The offset smoker is a long, narrow barrel smoker. Stick burner. Horizontal smoker. Whatever you want to call them, this is the type of smoker that takes the prize at competitions. And there’s no doubt about it: when people think of a barbecue, they think of this sort of smoker.
Unlike electric, gas, or charcoal smokers, offset smokers use wood as their primary fuel source. This adds a bit of complexity to the process, but it’s also what gives the finished product that unique smoked flavor.
If you’re thinking about getting an offset smoker, or if you already have one and want to learn how to use it, this guide is for you. We’ll cover everything from choosing the right wood to smoking your first brisket.
How Offset Smokers Work
Heat and smoke from the firebox travel into the main chamber to cook and flavor the meal. It resembles an oil drum or a metal box. This is where you’ll put your food.
The smaller chamber where the fire is built is usually positioned to one side of the major chamber, sitting down a bit. It’s not uncommon to be completely separated from the main chamber. This is what gives the smoker its name: offset.
The firebox typically has a door so you can access the wood and coals, and it also has vents that you can open and close to regulate the temperature. The amount of airflow will determine how hot the fire burns and, in turn, how hot the smoker gets.
The main chamber will also have a door, and sometimes it will have grates that you can adjust to raise or lower the food closer or further from the heat source. These chambers typically don’t have vents, as you want to keep the smoke contained to flavor the food.
Are you still looking for a smoker? Take a look at our list of the top offset smokers for further assistance.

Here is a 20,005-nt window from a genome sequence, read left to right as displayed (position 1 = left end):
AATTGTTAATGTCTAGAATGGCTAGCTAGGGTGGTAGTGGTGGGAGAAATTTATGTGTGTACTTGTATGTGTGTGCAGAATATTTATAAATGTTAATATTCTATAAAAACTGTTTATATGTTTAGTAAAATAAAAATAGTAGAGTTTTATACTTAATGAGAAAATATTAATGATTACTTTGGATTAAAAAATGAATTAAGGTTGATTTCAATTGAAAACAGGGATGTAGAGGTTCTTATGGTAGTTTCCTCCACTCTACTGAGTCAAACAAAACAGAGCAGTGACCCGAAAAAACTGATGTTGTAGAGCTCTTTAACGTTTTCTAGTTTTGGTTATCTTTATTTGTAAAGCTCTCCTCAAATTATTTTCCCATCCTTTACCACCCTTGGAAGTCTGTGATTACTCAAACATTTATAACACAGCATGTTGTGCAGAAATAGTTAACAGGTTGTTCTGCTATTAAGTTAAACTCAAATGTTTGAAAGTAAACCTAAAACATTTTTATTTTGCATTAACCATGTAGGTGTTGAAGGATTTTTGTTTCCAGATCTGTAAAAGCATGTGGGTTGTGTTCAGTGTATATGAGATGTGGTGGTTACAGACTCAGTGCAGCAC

How Do You Use A Smoker Step By Step?
1. Choose the Right Wood
The first step in using your offset smoker is to choose the right wood. This can seem daunting, but it doesn’t have to be. There are a couple of key things to keep in mind when selecting wood for smoking.
The most important thing is to choose hardwood. Hardwoods have a higher density, so they burn slower and produce more smoke. The best woods for smoking are hickory, oak, maple, and pecan.
Avoid using softwoods like pine or cedar, as they burn quickly and don’t produce as much smoke. They can also make your food taste bitter.
2. Start a Fire
Now that you’ve selected the right wood, it’s time to start a fire. The best way to do this is with charcoal. You’ll need about 30 minutes to prepare the coals, so plan accordingly.
If you’re using a chimney starter, fill it with coals and place it on the grate in the firebox. Put a couple of pieces of wood on top of the coals, then light the paper.
Once the wood is burning, add more coals to the chimney starter. Dump them onto the other coals in the firebox when they’re fully lit.
If you’re not using a chimney starter, you can build a pyramid of coals in the firebox. Place a couple of pieces of wood on top of the coals, then light the paper. Once the wood is burning, add more coals to the pyramid.
3. Adjust the Ventilation
Once the fire is lit, it’s time to adjust the vents. The goal is to maintain a consistent temperature, so you’ll need to experiment to find the perfect balance of airflow.
Start by opening the vents on the firebox all the way. This will give the fire plenty of oxygen and help it to burn hot. After 10 minutes or so, check the temperature inside the main chamber.
If it’s too hot, close the vents on the firebox slightly. If it’s not hot enough, open them a bit more. Continue checking and adjusting the vents every 10 minutes or so until the temperature is where you want it to be.
4. Add the Wood
Now it’s time to add wood to the fire. The type of wood you choose will impact the flavor of the food, so be sure to use the same hardwoods that you selected earlier.